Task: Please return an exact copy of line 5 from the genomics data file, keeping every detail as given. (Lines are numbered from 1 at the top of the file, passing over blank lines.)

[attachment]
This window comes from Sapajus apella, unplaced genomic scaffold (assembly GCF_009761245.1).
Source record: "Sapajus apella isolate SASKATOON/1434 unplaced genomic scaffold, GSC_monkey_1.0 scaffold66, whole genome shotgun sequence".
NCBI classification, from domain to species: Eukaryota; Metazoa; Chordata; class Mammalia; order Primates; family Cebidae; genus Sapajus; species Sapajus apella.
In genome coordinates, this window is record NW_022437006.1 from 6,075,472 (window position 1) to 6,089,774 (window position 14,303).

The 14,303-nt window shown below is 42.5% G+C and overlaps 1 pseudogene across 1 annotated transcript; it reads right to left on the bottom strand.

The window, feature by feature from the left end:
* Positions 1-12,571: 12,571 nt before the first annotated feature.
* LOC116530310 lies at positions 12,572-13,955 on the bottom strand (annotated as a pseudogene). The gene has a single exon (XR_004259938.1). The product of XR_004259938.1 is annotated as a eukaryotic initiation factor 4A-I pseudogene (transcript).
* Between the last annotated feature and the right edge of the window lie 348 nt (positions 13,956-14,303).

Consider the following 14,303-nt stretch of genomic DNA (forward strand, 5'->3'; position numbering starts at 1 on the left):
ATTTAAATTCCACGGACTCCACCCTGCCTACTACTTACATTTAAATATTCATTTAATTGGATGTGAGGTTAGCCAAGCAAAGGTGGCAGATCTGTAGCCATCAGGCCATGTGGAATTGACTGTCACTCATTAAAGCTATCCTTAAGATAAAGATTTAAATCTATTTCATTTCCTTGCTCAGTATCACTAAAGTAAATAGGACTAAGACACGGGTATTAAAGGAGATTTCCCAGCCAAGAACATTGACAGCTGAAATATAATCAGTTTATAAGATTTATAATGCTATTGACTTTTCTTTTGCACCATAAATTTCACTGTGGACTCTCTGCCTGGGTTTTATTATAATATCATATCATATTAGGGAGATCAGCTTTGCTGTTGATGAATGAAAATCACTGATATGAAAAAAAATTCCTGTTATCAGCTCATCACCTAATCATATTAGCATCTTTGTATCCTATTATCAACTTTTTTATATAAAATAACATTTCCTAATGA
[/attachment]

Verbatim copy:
The 14,303-nt window shown below is 42.5% G+C and overlaps 1 pseudogene across 1 annotated transcript; it reads right to left on the bottom strand.